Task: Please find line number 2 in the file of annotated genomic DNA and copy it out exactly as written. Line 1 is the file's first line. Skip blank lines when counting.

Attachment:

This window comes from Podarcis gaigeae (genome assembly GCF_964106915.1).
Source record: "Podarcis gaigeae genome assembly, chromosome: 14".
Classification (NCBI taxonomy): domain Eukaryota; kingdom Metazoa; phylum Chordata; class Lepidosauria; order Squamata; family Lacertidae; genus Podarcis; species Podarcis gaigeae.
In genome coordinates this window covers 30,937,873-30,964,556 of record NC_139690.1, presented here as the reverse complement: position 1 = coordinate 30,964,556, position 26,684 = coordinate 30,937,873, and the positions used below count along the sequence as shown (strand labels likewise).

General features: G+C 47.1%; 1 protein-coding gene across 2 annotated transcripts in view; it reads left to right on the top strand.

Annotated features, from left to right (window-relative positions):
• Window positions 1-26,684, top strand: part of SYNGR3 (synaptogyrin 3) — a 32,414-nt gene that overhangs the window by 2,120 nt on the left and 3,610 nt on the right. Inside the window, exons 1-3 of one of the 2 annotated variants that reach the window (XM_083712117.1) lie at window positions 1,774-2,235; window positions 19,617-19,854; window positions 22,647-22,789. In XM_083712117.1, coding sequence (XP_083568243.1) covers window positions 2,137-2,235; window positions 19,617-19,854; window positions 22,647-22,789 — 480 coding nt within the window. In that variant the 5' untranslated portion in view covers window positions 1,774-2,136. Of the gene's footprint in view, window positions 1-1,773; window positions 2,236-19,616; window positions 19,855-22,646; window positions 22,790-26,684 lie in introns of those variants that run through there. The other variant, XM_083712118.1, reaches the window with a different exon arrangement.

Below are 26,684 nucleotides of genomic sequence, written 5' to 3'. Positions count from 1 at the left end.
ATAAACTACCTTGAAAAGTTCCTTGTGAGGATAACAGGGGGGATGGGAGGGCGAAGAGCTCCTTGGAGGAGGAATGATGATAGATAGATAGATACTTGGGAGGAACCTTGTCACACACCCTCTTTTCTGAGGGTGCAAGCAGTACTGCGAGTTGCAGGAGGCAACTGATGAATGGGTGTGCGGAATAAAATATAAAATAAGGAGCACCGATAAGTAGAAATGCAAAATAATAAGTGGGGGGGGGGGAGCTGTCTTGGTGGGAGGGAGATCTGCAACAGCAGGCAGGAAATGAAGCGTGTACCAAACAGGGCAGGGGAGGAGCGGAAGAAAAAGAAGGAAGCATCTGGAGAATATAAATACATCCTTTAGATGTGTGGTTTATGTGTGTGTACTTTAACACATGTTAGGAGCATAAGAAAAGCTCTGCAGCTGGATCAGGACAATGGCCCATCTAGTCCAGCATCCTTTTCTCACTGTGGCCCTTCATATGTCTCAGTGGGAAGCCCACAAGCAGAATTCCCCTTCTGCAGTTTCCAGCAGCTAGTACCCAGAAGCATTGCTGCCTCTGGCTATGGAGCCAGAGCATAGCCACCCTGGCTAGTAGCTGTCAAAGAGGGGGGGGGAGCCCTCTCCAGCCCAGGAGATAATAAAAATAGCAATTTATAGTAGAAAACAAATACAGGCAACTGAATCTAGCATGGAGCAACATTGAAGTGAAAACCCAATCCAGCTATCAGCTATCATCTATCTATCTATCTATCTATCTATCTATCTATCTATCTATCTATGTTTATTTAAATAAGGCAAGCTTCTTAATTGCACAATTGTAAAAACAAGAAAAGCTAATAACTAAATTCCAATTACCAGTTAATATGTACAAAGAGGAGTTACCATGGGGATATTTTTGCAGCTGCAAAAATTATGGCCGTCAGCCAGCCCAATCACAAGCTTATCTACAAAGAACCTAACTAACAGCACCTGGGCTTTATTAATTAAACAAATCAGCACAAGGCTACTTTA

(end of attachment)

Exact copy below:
Source record: "Podarcis gaigeae genome assembly, chromosome: 14".